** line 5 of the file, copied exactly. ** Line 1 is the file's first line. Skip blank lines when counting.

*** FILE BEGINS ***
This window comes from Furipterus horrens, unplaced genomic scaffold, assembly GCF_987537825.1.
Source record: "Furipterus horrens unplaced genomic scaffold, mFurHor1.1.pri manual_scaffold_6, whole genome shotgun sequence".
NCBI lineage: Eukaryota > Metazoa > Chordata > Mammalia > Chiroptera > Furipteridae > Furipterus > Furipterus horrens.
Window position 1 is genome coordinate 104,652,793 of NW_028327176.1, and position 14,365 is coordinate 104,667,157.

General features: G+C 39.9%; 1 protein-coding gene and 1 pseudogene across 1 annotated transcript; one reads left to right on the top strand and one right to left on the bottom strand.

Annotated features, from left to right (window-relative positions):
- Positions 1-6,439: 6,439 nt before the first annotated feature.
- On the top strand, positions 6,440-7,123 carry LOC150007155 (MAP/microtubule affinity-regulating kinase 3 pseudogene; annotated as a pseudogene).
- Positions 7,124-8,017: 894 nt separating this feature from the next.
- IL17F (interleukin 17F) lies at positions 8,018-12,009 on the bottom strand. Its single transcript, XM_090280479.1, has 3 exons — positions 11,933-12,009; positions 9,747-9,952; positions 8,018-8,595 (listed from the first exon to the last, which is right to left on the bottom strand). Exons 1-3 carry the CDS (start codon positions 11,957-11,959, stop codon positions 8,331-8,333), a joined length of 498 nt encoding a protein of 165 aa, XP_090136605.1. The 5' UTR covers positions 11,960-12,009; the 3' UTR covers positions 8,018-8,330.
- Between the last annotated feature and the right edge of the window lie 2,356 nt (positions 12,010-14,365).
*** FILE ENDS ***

General features: G+C 39.9%; 1 protein-coding gene and 1 pseudogene across 1 annotated transcript; one reads left to right on the top strand and one right to left on the bottom strand.